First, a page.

TALLAHASSEE -- More of the financial risk of dealing with hurricanes in Florida would shift from insurance companies to you and your state government, under plans taking shape this week in the Capitol.
Lawmakers predicted that the changes they're considering would bring big premium savings to home and business owners across the state. But the only people guaranteed to get help would be the mostly coastal customers of government-run Citizens Property Insurance Corp.
"We understand some of the risks inherent in some of the measures that we're taking," said House Speaker Marco Rubio, R-West Miami. "But we understand the realities of what this is doing to our economy if we do nothing or if we allow what exists now to continue."
House Republicans offered the first public glimpse of their insurance package less than a week before lawmakers begin a special session aimed at lowering rates.
The plan, which won early praise from Democratic lawmakers, includes provisions designed to crack down on insurance companies, including one that would force companies selling homeowner's policies in some states but only coverage such as auto in Florida to offer property coverage in this state, too.
Mark Delegal, a lobbyist for State Farm, called it "anti-market, punitive in nature."
But the most significant proposals center on having the state assume more of the risk from hurricanes.
The House plan includes measures to roll back and temporarily freeze rates for customers of Citizens, the state-run insurance company for people whom private companies won't cover. Senate Republicans already have signaled that they support similar changes.
It's a remarkable reversal for Republican lawmakers, most of whom voted for a law just last spring aimed at forcing Citizens' rates higher. Backers of last year's law said they simply misjudged how much rates would rise at Citizens. In fact, some customers have seen their premiums leap several times over.
"Circumstances have certainly changed," said Rep. Adam Hasner, R-Delray Beach. "We recognize that the ideas and solutions we put forward [last year] need to be re-evaluated."
Lowering Citizens' rates, however, also increases the chances that it will not have enough money to pay claims after another major hurricane or hurricanes. Homeowners who buy their insurance from private companies would be assessed to make up the difference.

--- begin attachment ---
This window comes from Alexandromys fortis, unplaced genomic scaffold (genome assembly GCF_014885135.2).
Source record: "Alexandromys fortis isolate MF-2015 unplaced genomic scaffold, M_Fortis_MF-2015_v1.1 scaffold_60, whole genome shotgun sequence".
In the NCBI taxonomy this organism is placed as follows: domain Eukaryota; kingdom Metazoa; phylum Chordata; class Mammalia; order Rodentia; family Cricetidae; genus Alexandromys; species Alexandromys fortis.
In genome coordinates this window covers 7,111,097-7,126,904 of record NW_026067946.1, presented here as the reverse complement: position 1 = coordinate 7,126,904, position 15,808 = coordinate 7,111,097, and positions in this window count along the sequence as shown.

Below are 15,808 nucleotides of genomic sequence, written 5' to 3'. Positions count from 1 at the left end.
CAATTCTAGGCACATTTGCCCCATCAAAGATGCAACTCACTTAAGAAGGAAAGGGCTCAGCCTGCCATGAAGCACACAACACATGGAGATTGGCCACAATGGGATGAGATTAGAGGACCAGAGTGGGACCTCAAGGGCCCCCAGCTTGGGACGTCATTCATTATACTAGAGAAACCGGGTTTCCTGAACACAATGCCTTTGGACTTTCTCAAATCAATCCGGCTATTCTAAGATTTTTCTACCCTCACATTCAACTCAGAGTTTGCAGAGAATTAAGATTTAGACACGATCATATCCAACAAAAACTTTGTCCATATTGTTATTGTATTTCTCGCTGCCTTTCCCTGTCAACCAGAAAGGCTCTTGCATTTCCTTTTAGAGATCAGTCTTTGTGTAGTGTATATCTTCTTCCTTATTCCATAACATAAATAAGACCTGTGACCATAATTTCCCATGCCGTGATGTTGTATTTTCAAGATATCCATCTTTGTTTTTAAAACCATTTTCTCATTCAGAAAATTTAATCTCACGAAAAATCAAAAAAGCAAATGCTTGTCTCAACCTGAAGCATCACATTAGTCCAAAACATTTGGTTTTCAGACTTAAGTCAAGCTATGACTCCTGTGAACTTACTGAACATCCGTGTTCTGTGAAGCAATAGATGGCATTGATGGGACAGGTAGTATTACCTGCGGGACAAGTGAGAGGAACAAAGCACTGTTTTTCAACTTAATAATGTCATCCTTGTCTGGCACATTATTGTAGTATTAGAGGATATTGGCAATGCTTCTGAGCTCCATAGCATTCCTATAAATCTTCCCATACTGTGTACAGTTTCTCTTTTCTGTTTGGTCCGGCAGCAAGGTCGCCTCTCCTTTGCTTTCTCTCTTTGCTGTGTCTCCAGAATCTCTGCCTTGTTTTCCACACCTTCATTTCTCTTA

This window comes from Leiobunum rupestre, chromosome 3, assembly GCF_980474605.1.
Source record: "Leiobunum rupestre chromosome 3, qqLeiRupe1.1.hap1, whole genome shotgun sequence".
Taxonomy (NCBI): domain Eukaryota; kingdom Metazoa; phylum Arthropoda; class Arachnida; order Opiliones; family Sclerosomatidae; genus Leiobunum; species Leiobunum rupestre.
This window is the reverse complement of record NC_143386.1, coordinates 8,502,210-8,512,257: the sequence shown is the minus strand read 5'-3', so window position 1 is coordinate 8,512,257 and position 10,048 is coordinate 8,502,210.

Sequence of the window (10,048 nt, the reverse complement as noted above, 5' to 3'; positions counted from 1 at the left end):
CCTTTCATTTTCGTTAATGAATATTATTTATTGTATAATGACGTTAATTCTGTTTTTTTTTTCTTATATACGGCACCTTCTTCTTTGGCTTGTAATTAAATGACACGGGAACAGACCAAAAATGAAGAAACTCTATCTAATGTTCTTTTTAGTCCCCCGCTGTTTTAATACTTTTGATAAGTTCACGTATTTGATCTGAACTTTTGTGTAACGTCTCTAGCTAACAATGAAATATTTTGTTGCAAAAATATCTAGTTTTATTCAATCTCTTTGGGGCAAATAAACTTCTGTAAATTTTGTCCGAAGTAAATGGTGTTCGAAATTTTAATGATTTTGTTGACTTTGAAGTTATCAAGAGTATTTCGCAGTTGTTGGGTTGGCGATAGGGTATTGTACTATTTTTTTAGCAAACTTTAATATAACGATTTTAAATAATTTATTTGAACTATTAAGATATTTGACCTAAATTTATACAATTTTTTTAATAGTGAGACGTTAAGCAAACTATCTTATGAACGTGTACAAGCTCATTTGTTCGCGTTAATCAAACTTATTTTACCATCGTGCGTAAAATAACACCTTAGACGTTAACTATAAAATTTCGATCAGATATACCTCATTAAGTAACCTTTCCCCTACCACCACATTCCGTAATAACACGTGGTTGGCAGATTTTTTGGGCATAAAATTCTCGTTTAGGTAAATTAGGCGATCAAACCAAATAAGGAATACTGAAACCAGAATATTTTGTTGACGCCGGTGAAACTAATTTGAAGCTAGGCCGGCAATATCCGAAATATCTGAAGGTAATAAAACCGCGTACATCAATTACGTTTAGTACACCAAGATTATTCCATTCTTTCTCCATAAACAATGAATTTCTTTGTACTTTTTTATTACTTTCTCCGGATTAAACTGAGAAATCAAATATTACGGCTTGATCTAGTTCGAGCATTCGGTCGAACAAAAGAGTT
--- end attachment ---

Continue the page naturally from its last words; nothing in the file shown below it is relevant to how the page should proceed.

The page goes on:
In addition, House leaders said they want to offer insurance companies much more state-subsidized reinsurance, which the companies rely on to bail them out after catastrophic storms. Insurers say rising reinsurance costs on the private market are one of the main reasons they have increased their own rates.
Under current law, insurance companies have to pay out a cumulative amount of more than $5 billion worth of claims before they can tap into the state's reinsurance fund. The state also caps the amount of damage it will cover at $15 billion. The House wants to lower the initial threshold to $2 billion and raise the maximum payout to $20 billion, for two years.
Any companies that want to use the state's below-market reinsurance would have to reduce rates by at least 25 percent, although they could apply for a waiver.
But that change, too, could be risky. When insurance companies run through the state's money -- as they did during the 2005 hurricane season -- consumers of almost all types of insurance are charged to recoup their losses.
House Majority Leader Marty Bowen, R-Haines City, billed the package as the "the most consumer-friendly, pro-homeowner that we have ever considered." But Rubio declined to estimate just how much people could expect to save on their insurance premiums
"I think that's impossible to predict," he said.
Meanwhile, a bipartisan group of Senate leaders threw another idea into the mix that aimed at lowering insurance costs by increasing the state's financial exposure to hurricanes.
The Senate plan would effectively cap at just more than $21 billion the amount of damages for which the insurance industry would be liable. Florida taxpayers, rather than insurance companies, would cover any higher costs.
The idea of a state super-insurance pool would ease the industry's fear of getting hit by a massive, once-a-century storm. It could result in insurance premium reductions of one-third to 40 percent of windstorm coverage, senators said.
"The probability is 75-to-1 that the state will not have to pay a penny," said Senate Democratic Leader Steve Geller of Hallandale Beach.
The Senate-proposed fund is yet another shift in strategy from this past spring, when the GOP-controlled Legislature insisted more risk should be borne by the insurance industry, which passed on those costs to homeowners through skyrocketing rates.